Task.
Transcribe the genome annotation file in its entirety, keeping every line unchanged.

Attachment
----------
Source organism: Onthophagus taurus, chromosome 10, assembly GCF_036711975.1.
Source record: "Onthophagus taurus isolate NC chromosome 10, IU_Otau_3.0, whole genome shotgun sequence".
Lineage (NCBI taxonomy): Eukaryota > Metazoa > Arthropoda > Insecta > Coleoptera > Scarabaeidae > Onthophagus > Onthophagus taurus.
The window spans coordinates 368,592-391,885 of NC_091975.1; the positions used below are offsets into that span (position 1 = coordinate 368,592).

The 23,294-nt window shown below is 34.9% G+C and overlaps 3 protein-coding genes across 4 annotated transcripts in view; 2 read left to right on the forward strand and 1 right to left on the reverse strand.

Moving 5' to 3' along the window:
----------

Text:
Source organism: Onthophagus taurus, chromosome 10, assembly GCF_036711975.1.
Source record: "Onthophagus taurus isolate NC chromosome 10, IU_Otau_3.0, whole genome shotgun sequence".
Lineage (NCBI taxonomy): Eukaryota > Metazoa > Arthropoda > Insecta > Coleoptera > Scarabaeidae > Onthophagus > Onthophagus taurus.
The window spans coordinates 368,592-391,885 of NC_091975.1; the positions used below are offsets into that span (position 1 = coordinate 368,592).

The 23,294-nt window shown below is 34.9% G+C and overlaps 3 protein-coding genes across 4 annotated transcripts in view; 2 read left to right on the forward strand and 1 right to left on the reverse strand.

Moving 5' to 3' along the window: